A ULIP is a life insurance policy which invests in equity and debt thereby generating market linked returns along with providing insurance cover.
We look at how ULIPs fare in comparison to mutual funds.
Short-Term Capital Gains (STCG)
The short-term capital gains tax on equity mutual funds is 15% for holding periods of less than one year. For debt mutual funds it is as per your slab which could be as much as 30% for holding periods of less than three years. On the other hand, there is no STCG on ULIPs.
One major difference is that you cannot pull money out of ULIPs for the first five years and hence there is no question of attracting STCG whether or not, it is imposed. However, you can switch between ULIP equity and debt funds without redeeming. This will not incur any tax liability.
Long-Term Capital Gains Tax (LTCG)
The LTCG on equity funds which was earlier zero is now 10% (except for an annual tax-free allowance of Rs 1 lakh). Gains before 31st January 2018 are also exempt. For debt funds, this tax is 20% with the benefit of indexation. In case of ULIPs, there is no LTCG. The maturity proceeds of a ULIP are fully exempt under Section 10(10)(D) of the Income Tax Act.
The dividends on equity funds will now be taxed at 10%. In case of debt funds, the tax and applicable cess take the rate to about 28%. There is no corresponding tax on ULIPs. However, this may be a somewhat academic argument because ULIPs do not pay dividends.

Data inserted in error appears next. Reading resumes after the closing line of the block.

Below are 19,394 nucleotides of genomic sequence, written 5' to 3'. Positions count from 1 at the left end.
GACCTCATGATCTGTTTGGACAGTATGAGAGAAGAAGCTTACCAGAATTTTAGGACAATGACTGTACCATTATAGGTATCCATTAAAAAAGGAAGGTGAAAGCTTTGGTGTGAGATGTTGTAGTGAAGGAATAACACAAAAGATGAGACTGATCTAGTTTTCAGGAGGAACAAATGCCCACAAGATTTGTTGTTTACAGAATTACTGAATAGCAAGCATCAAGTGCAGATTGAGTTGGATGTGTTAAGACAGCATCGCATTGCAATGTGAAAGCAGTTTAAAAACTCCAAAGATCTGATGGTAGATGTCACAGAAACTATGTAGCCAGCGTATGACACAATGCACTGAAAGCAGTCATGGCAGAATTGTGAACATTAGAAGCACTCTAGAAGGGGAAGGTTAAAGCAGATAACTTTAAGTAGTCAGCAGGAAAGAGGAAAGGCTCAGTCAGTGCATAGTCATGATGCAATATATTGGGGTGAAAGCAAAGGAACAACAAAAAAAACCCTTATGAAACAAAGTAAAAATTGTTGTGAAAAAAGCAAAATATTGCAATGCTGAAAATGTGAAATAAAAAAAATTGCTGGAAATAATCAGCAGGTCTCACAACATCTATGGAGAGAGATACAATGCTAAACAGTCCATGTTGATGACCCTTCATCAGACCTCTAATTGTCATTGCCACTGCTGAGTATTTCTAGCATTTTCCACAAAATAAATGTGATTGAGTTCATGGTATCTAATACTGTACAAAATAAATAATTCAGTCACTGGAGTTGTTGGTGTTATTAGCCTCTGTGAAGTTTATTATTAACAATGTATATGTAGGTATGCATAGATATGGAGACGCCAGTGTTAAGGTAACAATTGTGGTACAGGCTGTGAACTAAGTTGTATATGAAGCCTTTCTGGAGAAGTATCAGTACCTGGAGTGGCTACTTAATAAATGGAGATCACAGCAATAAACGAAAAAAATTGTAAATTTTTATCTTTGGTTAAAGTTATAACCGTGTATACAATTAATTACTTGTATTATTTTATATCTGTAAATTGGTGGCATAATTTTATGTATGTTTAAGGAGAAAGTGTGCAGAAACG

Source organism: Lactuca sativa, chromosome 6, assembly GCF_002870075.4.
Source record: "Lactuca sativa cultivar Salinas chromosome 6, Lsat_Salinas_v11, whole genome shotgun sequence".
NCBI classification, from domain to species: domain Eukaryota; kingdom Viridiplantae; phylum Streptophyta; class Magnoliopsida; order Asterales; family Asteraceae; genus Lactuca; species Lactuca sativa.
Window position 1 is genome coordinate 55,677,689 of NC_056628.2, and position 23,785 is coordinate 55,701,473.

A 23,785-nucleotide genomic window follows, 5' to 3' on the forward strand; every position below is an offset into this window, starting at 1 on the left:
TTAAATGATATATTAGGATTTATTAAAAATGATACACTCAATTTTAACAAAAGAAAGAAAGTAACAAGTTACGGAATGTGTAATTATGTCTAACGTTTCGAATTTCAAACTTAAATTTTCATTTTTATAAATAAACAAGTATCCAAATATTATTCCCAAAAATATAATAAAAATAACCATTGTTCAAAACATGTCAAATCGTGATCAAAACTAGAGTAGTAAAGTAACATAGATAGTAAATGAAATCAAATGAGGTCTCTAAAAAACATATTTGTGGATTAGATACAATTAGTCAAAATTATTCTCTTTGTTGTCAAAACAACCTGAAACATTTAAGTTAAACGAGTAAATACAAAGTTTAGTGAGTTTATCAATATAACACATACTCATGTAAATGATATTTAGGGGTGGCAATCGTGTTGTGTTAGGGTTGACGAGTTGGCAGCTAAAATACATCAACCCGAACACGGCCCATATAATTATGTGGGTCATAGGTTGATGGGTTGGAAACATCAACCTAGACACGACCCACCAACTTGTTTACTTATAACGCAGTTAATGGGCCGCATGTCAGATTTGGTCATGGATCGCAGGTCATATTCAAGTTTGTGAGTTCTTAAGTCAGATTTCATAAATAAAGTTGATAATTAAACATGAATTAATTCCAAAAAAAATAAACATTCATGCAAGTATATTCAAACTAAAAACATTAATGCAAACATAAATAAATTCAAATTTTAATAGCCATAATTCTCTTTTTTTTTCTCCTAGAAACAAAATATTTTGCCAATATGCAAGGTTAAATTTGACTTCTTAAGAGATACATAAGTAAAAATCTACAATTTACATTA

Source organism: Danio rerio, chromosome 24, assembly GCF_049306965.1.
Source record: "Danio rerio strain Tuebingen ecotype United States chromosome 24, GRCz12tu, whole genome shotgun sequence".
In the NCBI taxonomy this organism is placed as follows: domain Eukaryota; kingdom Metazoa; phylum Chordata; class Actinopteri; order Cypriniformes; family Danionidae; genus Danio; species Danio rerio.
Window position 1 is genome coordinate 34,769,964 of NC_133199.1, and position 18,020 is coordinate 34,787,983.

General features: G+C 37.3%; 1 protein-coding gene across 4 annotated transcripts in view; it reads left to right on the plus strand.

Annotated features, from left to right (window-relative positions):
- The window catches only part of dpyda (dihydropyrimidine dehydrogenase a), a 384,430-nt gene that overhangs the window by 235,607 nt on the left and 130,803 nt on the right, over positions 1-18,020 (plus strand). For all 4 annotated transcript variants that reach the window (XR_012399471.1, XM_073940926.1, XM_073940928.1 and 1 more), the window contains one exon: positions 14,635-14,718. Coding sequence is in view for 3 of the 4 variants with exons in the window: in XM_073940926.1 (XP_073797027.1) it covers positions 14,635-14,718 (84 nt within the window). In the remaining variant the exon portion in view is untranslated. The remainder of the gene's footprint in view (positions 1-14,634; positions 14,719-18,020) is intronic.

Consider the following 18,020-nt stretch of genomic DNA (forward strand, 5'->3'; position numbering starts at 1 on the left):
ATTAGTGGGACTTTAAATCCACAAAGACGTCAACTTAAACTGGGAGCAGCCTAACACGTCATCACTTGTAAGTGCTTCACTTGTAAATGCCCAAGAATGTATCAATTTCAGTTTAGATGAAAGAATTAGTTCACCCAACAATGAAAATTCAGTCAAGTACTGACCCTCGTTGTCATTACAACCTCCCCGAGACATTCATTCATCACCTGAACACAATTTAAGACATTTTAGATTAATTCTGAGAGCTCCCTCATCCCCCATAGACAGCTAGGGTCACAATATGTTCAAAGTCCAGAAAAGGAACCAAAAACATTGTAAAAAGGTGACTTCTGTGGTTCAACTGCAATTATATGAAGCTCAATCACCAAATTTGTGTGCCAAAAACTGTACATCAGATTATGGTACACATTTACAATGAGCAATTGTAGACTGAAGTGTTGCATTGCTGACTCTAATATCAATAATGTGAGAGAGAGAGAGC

Since ULIPs also invest in equity and debt, they are often sold as investment products, in direct competition with mutual funds. This is unlike term insurance which only pays out on death and has no maturity value. Term insurance is a pure insurance product.
ULIPs also contain higher charges such as premium allocation charge, mortality charge and policy administration charge in addition to the fund management charges. This is unlike mutual funds whose charges are heavily regulated by SEBI and are contained in a single charge known as the ‘expense ratio.’
Should you go for ULIPs?
Despite the relative tax advantage, the high charges and opaque nature of ULIPs do not make them a superior investment product. If you wish to buy insurance, term insurance will typically get you a roughly 10 times higher cover for the same amount of premium. For pure investing, mutual funds remain lower cost, more transparent products which also offer higher liquidity.
If you are looking specifically at retirement, you can consider the NPS. There are no taxes (STCG or LTCG) on switching between NPS funds from debt to equity and vice versa. On the flip side, you cannot withdraw until the age of 60 (with a few exceptions). However, retirement is meant to be a very long-term goal and an age lock-in of 60 is a reasonable feature to build into a retirement product.